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Top 10 Lost Generation


The "Lost Generation" of American writers included: F. Scott Fitzgerald, Ernest Hemingway, John Dos Passos, Sherwood Anderson, Kay Boyle, Hart Crane, Ford Maddox Ford and Zelda Fitzgerald. The term was first used by Gertrude Stein who told Hemingway, "you are all a lost generation."

1. Sylvia Beach and the Lost Generation

by Noel Riley Fitch. W. W. Norton, & Company. From the publisher: The story of Sylvia Beach's love for Shakespeare and Company supplies the lifeblood of this book. 'An absorbing book, backed by an impressive amount of research."

2. Hemingway vs. Fitzgerald: The Rise and Fall of a Literary Friendship

by Scott Donaldson. Overlook Press. From the publisher: "With a dazzling cast of characters that includes legendary Scribner's editor Maxwell Perkins, socialites Gerald and Sara Murphy, Zelda Fitzgerald, Hadley Hemingway, and writers Gertrude Stein, Morley Callaghan and Edmund Wilson, Scott Donaldson recounts the glory and pain of the great literary friendship of our time."

3. American Expatriate Writing and the Paris Moment: Modernism and Place

by Donald Pizer. Louisiana State University Press. From the publisher: "As Pizer demonstrates, Paris between the two world wars was for the American expatriates more than a geographical entity. It was a state of mind, an experience that engendered the formal expression of a personal aesthetic."

4. Imagining Paris: Exile, Writing, and American Identity

by J. Gerald Kennedy. Yale University Press. From the publisher: "In this highly readable book, J. Gerald Kennedy explores the imaginative process of five expatriate Americans-Gertrude Stein, Ernest Hemingway, Henry Miller, F. Scott Fitzgerald, and Djuna Barnes-by showing how the experience of living in Paris shaped their careers and literary works."
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5. Exile's Return: A Literary Odyssey of the 1920s

by Malcolm Cowley, and Donald W. Faulkner (Editor). Penguin. From the publisher: "The adventures and attitudes shared by the American writers dubbed 'The Lost Generation' are brought to life here by one of the group's most notable members. Feeling alienated in the America of the 1920s, Fitzgerald, Crane, Hemingway, Wilder, Dos Passos, Crowley, and many other writers 'escaped' to Europe..."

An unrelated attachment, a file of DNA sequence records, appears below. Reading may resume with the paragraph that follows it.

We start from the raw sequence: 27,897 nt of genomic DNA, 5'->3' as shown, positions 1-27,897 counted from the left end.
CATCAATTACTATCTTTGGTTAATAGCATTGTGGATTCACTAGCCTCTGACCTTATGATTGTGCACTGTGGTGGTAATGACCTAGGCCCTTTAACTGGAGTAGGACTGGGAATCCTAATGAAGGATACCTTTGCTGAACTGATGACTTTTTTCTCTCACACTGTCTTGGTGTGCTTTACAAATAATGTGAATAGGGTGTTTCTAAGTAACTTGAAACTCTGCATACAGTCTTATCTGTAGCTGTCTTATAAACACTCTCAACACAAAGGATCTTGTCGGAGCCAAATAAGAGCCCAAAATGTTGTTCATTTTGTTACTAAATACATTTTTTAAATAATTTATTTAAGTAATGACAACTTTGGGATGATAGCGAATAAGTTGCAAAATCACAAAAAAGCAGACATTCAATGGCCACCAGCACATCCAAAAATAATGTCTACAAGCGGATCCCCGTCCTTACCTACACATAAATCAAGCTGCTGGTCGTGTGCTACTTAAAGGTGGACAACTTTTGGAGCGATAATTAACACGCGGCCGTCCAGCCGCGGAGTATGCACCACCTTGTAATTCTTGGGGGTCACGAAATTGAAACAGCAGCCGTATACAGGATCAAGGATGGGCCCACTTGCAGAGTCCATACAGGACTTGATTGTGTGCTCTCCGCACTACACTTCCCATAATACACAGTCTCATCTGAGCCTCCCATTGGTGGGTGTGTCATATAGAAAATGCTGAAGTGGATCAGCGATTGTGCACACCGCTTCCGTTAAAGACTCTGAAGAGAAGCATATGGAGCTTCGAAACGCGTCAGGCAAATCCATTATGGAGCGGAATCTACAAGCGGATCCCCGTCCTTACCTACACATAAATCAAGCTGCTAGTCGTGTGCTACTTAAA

6. Charmed Circle: Gertrude Stein and Company

by James R. Mellow. Henry Holt & Company. From the publisher: "In 'Charmed Circle,' James R. Mellow has re-created this fascinating world and the complex woman who dominated it... Rich with detail and insight, it conveys both the serene rhythms of daily life with her devoted partner, Alice B. Toklas, and the radical pulse and dramatic upheavals of her exciting era."

7. French Connections: Hemingway and Fitzgerald Abroad

by J. Gerald Kennedy (Editor), and Jackson R. Bryer. St. Martin's Press. From the publisher: "Ernest Hemingway and F. Scott Fitzgerald met in 1925, two weeks after the publication of The Great Gatsby, in the Dingo Bar in Paris. From that night on they maintained a complicated friendship born of mutual admiration, envy, and implicit rivalry."

8. Everybody Was So Young: Gerald and Sara Murphy, A Lost Generation Love

by Amanda Vaill. Houghton Mifflin. From the publisher: "Sara Murphy, an enigmatic beauty who wore her pearls to the beach, enthralled and inspired Pablo Picasso (he painted her both clothed and nude), Ernest Hemingway, and F. Scott Fitzgerald. The models for Nicole and Dick Diver in Fitzgerald's Tender Is the Night, the Murphys also counted among their friends John Dos Passos, Dorothy Parker..."
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9. Americans in Paris, 1900-1930: A Selected, Annotated Bibliography

by William G. Bailey. Greenwood Publishing Group. From the publisher: "Contents are arranged in eight broad topical groups, like 'Writers and Their Crowds,' with author and subject indexes... Scholars of English and French literatures, American and French history, and 20th-century fine arts will find relevant materials here."

10. Letters from the Lost Generation: Gerald and Sara Murphy and Friends

by Gerald Murphy, Sara Murphy, Linda Patterson Miller (Editor). University Press of Florida. These letters link the writers to important figures like F. Scott and Zelda Fitzgerald, Archibald MacLeish, John Dos Passos, Ernest Hemingway, and Dorothy Parker.
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